Barracuda Zero-Day Flaw: Risks to Government And Military
A suspected hacking organization with ties to China has recently exploited a newly found zero-day vulnerability in Barracuda Networks Email Security Gateway (ESG) devices. This Barracuda zero-day flaw has global ramifications, affecting the government, military, defense, aerospace, high-tech industry, and telecommunications industries. Let’s get into the specifics of this cybersecurity issue and its potential impacts.
The Mysterious Perpetrator: UNC4841
Mandiant, a well-known threat intelligence company, is actively watching the China-based hacking group “UNC4841.” They describe this threat actor as very adaptable and capable of changing strategies to have constant access to its targets. UNC4841 has used creative malware to enter high-priority organizations and has exploited the zero-day vulnerability in Barracuda products.
Surprisingly, government agencies make up roughly one-third of the organizations exposed by this hack. That said, the first compromises were discovered on devices in mainland China, shedding light on the possible origins of the attack.
Barracuda Zero Day Flaw: Exploiting CVE-2023-2868
The mode of operation of this cybersecurity threat to government and military is to use CVE-2023-2868 to implant malware and perform post-exploitation operations. The attack has led to the distribution of additional malware, such as SUBMARINE (also known as DEPTHCHARGE), in some cases to ensure persistence despite corrective efforts.
The observed fall in activity around Chinese New Year, followed by two surges, is a noteworthy component of this campaign. The first Barracuda zero-day flaw disclosure happened on May 23, 2023, following Barracuda’s public notification, while the second occurred in early June 2023. During the latter spike, attackers attempted to keep access by distributing additional malware families, including SKIPJACK, DEPTHCHARGE, and FOXTROT / FOXGLOVE.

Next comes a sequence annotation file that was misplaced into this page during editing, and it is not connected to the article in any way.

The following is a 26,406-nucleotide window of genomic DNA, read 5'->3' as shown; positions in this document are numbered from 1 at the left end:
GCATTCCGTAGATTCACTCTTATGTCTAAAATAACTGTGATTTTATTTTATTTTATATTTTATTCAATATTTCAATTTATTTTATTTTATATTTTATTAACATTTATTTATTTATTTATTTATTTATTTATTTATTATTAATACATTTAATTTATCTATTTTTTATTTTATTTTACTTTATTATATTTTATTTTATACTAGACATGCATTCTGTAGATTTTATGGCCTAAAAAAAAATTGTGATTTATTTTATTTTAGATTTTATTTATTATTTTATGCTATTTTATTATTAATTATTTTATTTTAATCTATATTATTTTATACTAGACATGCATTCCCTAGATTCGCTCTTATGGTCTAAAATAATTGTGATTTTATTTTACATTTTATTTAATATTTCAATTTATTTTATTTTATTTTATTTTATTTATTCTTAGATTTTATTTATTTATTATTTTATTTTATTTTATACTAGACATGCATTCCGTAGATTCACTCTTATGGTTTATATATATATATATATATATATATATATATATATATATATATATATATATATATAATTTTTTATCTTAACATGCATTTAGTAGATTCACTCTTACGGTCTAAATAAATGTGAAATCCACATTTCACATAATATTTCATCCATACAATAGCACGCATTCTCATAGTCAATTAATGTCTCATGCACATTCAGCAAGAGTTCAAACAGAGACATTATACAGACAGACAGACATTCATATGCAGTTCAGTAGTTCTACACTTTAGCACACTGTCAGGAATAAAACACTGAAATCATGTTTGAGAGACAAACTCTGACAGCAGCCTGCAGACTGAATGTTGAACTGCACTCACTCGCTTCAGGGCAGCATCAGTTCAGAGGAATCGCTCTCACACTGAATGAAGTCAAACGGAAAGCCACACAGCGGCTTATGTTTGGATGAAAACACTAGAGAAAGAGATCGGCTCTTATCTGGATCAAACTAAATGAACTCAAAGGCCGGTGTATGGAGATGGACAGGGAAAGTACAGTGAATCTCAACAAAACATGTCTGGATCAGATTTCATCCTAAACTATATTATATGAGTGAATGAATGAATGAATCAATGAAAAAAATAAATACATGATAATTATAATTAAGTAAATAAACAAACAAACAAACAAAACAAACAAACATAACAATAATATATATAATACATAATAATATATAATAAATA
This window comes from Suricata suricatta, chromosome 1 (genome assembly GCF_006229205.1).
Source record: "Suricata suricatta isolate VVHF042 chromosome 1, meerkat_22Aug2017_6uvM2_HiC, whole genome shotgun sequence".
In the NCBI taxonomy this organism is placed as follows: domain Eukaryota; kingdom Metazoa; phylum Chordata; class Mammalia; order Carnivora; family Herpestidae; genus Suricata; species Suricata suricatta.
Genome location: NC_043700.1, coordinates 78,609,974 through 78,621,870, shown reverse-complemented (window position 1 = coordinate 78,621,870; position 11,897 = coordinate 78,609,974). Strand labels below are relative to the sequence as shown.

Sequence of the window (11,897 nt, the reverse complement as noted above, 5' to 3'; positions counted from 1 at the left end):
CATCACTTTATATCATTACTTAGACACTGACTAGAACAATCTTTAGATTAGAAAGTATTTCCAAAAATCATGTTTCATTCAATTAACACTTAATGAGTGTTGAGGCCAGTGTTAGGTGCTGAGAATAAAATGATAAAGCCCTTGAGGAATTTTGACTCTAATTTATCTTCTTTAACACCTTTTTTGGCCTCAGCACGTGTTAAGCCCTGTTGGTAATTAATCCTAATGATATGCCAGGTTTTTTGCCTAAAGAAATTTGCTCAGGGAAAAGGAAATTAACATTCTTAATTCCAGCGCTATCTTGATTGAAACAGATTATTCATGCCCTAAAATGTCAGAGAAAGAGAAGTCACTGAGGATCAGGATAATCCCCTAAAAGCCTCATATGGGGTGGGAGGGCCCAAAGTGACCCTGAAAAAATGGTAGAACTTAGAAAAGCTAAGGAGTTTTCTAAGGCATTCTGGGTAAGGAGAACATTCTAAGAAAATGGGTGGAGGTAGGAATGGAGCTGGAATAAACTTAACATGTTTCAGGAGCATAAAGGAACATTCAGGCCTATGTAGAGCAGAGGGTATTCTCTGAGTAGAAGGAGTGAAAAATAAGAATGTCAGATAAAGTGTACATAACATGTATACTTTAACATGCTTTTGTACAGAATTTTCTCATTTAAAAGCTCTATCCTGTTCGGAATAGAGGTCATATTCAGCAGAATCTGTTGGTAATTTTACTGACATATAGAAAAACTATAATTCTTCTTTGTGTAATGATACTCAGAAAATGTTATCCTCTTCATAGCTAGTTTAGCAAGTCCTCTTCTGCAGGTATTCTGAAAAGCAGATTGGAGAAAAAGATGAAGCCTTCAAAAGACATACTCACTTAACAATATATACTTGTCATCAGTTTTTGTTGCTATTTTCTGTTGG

SKIPJACK is a passive implant that monitors specified email headers and subjects, whereas DEPTHCHARGE is incorporated into the Barracuda SMTP (BSMTP) daemon and executes encrypted commands. FOXTROT, on the other hand, is a C++ implant launched via FOXGLOVE and geared for tasks such as keyboard capture, shell command execution, file transfer, and reverse shell configuration.
The fast deployment of DEPTHCHARGE following the Barracuda security update and patch exposure implies that UNC4841 has thorough planning and enormous resources at its disposal. This operation looks to be anything but opportunistic, highlighting the threat actor’s ability to foresee and navigate potential interruptions.
Zero Day Vulnerability Impact On Sectors: Chinese Involvement
DEPTCHARGE infected about 2.64 percent of compromised devices, affecting both US and foreign governments, as well as high-tech and information technology firms. Although not exclusive to Barracuda ESGs, FOXTROT and FOXGLOVE were employed selectively to target government-related organizations.
UNC4841 has proven to be adept at internal reconnaissance and lateral mobility within compromised situations. Notably, they attempted unauthorized access to mailboxes within organizations using Microsoft Outlook Web Access (OWA). They also set up accounts with random characters on a subset of the affected appliances, offering an alternate remote access path.
Infrastructure similarities with another cluster labeled UNC2286 highlight the link between UNC4841 and China. UNC2286 is also linked to the Chinese espionage projects FamousSparrow and GhostEmperor. In light of this military sector Barracuda security risk, the FBI has advised impacted customers to replace their ESG equipment as soon as possible due to ongoing threats.
Finally, UNC4841’s actions show the ever-changing arena of cyber espionage. Their agility and capacity to target particular areas highlight the complexity of modern cybersecurity threats. Organizations, particularly those in sensitive industries, must remain attentive and prioritize effective security measures to avoid critical infrastructure cybersecurity risks.
As the digital world evolves, protecting government networks from zero-day attacks and wrestling from vulnerabilities has become crucial. Addressing these concerns can help such organizations protect their intellectual property and combat emerging threats.